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  5. I like the Japanese woodcuts. I wasn't aware of the militarism symbolism. As far as I know, the gifts from Japan were symbols of friendship.

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    1. They probably were when they were given, after all they were allies in WW1

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  6. I'm very partial to both Japanese woodcuts and cherry trees in blossom, so your images are right up my alley, so speak.

    We have two specimens of "Awanui," an Antipodean variety of flowering cherry in our garden which I planted some years ago - they are now about 8 metres tall and produce a spectacular display each spring. Our fruiting cherry is only 5 or 6 metres high, but the birds get the few cherries that it does produce each summer.

    When I visited Japan 25 years ago, all I could afford was a few postcards of Utamaro woodcuts, but they are much treasured. Thanks for reminding me that I must dig them out.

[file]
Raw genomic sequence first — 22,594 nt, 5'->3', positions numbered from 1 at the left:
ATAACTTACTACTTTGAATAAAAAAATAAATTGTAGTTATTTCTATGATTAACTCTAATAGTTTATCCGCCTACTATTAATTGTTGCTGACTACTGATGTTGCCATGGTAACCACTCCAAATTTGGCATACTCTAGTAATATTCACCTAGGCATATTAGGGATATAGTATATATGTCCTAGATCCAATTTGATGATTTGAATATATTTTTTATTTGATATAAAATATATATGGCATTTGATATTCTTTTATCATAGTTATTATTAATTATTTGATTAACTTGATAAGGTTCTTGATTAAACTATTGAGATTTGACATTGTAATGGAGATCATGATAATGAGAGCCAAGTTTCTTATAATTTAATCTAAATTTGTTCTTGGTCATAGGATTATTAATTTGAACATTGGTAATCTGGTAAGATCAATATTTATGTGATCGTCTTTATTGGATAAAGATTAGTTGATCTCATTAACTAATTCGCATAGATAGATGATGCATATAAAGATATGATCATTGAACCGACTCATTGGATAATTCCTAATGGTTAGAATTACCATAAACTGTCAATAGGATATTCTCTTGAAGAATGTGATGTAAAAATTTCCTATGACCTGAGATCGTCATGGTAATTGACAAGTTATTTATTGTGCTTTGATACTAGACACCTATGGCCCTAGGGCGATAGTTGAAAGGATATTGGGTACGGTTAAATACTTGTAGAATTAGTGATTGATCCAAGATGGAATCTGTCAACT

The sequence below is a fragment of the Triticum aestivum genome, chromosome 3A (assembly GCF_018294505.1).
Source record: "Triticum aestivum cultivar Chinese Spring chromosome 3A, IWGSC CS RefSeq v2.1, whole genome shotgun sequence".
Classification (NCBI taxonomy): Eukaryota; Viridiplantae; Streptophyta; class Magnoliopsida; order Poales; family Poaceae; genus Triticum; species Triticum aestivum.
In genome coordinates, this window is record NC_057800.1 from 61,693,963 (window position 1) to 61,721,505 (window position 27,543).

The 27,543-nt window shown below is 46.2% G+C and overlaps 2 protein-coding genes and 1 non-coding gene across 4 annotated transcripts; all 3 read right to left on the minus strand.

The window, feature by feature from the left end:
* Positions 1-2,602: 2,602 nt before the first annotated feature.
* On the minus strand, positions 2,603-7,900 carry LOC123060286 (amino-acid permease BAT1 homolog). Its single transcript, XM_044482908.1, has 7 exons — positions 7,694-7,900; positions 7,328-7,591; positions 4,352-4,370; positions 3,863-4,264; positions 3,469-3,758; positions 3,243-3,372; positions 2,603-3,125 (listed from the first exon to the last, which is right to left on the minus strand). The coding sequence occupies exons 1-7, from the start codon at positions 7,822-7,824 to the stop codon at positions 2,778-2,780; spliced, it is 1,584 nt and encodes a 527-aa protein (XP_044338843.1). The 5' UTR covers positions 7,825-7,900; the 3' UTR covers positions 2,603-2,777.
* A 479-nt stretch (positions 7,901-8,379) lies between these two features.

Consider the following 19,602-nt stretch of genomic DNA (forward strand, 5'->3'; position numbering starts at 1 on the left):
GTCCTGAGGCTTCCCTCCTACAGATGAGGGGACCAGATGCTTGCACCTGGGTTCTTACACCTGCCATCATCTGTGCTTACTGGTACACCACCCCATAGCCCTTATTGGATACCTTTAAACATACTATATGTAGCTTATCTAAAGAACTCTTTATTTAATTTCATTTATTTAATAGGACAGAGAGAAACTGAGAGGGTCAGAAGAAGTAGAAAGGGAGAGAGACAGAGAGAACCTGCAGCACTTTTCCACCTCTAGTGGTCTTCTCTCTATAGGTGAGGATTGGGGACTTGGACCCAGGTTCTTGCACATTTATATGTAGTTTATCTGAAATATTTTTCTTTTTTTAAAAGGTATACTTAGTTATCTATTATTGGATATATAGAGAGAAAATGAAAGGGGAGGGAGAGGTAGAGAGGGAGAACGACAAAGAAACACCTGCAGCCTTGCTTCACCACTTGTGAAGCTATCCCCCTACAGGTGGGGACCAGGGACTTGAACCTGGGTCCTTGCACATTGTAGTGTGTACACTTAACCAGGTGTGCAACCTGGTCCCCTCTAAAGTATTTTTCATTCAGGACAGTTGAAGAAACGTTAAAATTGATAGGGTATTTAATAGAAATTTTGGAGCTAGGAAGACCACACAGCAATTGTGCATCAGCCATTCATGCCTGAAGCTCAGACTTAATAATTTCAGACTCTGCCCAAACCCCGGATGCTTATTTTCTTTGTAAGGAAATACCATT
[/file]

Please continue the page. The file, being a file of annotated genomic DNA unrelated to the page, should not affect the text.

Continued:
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    1. Not quite your usual thing, but perhaps.... look forward to it

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  7. Beautiful prints. I would love to go cherry blossom viewing in Japan, the numbers of trees sound phenomenal. I seem to remember the Japanese have a word for the concept of beauty and transience.

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    1. A land of contradictions for the occidental mind me thinks